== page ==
Snyder: I was thinking about doing it as a novel but I think part of it was just that — I mean, I grew up on comic books and I love comic books to death. But, also, I think the way the series is structured; the way it suddenly became apparent we could do it when I was talking to Marc Doyle — the editor who helped me develop it — was that we’d be able to do these five or six issue arcs where we could explore different decades and pick up with sometimes the same characters and sometimes a new cast in serial way and it started to feel like this would be a really good organic match to sort of what this series is about: tracing this monstrous bloodline through different decades in American history. I was sort of struggling, trying to figure out if I should do it as a series of short stories taking place in different decades; it all felt almost too self-contained that way. This way is open-ended and fluid and fun and it’s completely visual. That’s part of the other thing. It’s one thing to describe the species of vampire and say, ‘He’s got these crazy fangs’.... But when you actually see Raphael’s artwork, it jumps off the page. The sensuality of it and the immediacy of it was appealing right away to doing it as a comic book.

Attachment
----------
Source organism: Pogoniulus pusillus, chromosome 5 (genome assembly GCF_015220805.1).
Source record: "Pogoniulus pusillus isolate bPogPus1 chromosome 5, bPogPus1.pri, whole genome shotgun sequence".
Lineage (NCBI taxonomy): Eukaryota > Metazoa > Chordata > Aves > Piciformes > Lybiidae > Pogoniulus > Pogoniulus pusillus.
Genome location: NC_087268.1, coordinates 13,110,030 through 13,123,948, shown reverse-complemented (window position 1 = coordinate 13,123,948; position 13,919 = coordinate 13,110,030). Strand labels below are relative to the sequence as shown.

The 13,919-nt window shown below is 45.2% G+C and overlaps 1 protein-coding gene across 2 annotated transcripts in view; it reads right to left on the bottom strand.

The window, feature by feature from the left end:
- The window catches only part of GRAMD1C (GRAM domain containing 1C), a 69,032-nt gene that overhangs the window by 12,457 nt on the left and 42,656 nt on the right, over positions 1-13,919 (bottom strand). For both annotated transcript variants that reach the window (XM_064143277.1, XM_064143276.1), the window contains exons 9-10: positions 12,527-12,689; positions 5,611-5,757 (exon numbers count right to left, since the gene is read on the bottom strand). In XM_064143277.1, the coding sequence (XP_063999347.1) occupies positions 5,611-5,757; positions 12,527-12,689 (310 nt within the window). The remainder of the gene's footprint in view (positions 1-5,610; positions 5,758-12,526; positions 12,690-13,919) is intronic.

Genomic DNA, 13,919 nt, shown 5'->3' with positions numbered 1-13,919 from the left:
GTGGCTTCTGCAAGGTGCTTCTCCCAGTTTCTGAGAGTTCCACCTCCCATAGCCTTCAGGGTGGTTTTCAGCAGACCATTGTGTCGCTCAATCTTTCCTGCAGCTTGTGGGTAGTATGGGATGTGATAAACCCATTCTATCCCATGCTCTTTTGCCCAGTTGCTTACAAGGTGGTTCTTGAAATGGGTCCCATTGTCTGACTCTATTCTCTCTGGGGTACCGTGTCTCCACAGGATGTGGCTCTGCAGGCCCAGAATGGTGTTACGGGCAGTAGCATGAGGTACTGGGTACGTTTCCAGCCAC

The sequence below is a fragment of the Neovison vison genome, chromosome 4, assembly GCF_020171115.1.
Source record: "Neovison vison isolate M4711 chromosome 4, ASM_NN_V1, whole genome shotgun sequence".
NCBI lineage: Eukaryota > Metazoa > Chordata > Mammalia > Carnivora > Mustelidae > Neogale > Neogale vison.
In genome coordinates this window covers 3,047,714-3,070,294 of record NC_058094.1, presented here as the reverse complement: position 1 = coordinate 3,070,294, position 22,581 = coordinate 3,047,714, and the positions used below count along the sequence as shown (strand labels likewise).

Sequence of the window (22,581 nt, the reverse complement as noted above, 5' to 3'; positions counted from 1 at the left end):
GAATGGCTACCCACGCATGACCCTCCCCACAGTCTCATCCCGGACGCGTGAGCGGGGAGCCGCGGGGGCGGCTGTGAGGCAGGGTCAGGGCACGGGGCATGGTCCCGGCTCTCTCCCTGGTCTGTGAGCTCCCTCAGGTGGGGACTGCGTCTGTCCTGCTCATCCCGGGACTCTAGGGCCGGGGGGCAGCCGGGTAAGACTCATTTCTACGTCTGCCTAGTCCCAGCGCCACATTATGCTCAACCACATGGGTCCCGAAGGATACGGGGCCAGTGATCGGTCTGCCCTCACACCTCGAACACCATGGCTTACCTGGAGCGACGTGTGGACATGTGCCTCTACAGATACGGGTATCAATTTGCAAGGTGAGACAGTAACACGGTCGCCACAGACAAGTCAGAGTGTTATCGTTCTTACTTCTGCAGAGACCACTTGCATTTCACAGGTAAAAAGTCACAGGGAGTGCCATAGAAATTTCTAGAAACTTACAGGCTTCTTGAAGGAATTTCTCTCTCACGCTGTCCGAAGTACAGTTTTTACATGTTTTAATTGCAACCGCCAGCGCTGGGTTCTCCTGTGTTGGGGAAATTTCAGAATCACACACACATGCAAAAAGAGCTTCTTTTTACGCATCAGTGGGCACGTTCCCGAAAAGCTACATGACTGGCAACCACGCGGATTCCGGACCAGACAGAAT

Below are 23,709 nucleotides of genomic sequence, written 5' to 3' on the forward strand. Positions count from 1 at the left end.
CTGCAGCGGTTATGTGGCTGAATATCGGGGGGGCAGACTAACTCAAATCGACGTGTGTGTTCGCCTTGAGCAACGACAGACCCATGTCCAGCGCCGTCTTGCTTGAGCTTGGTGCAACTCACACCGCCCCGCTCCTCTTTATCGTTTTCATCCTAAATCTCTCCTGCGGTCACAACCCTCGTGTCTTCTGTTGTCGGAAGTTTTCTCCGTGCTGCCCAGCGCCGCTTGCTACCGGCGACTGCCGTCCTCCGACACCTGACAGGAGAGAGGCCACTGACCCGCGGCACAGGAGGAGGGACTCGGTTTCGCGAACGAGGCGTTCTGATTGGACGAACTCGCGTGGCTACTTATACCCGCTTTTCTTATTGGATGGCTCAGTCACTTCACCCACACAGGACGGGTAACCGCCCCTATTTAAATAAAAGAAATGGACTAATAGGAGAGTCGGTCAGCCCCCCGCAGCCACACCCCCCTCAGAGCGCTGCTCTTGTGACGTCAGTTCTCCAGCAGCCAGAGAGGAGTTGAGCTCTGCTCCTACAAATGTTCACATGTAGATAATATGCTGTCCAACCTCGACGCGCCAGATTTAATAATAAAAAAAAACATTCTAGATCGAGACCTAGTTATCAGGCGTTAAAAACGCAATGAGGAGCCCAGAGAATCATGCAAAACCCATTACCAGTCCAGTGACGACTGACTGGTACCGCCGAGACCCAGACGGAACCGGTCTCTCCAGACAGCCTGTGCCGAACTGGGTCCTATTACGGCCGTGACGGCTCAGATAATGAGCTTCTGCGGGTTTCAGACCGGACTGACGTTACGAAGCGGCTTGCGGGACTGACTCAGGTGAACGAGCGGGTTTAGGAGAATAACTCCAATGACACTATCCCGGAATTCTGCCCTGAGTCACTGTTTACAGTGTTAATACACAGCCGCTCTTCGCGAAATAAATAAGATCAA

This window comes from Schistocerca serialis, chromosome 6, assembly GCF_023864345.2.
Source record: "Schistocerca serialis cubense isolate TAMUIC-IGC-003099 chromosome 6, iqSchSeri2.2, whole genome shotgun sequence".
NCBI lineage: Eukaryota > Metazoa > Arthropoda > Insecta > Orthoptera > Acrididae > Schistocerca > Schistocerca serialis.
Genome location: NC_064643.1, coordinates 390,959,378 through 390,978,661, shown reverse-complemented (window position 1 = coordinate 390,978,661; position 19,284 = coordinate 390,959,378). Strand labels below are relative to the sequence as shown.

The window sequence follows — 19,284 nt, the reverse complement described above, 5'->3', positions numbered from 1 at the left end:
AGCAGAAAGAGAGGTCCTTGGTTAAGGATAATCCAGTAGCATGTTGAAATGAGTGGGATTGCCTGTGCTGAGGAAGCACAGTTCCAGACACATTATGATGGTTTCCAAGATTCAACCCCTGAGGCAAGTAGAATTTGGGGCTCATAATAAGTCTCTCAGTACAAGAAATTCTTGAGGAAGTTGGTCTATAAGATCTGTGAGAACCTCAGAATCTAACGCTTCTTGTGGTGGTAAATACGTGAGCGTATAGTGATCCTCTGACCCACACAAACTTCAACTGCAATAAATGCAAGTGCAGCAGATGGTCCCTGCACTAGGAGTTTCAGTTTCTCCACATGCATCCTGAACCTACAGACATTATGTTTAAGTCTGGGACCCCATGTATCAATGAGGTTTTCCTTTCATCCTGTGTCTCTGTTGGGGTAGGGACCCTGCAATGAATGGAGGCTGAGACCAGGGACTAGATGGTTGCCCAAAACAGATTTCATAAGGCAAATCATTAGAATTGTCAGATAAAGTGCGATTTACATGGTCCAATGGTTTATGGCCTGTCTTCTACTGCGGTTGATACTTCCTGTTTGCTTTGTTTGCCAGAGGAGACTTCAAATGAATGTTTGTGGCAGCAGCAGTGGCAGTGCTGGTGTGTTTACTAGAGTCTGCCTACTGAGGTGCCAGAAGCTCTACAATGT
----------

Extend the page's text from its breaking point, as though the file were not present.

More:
YV: This being your first comic book series, what were some of the challenges you faced?
Snyder: It was strange how painless it was and I really did sort of grow up around the comic shop. The ones I remember being completely seminal were everything from “The Dark Knight Returns” … you know Frank Miller and Alan Moore’s “Swamp Thing.” Frank Miller’s “Year One” also. Spider-Man, not to go over to Marvel. The things DC was doing with Superman at that time too - - The Man of Steel with John Byrne -- all those things…. It was a great time to be a comic book fan when I was 9, 10, 11, years old. For me personally, comics have been a strong influence on my writing. Reading comics is not something I did as a child and stopped doing as I became an adult. So the transition in that way was not that bad at all. The thing that’s different in a surprising way, for me, is that … literary writing, as much as I love it, is very lonely. It’s just you being the writer, editor and artist for a long time all by yourself. One of the great things about this is working with Raphael and Mark; you collaborate for a good part of the day and they wind up bringing so many interesting creative ideas to the table that make the series so much better. It’s something that makes me feel like I’m part of something outside my computer. That was the biggest shock. I didn’t realize how collaborative it would be on a day-to-day basis. That’s been one of the most inspiring things about it.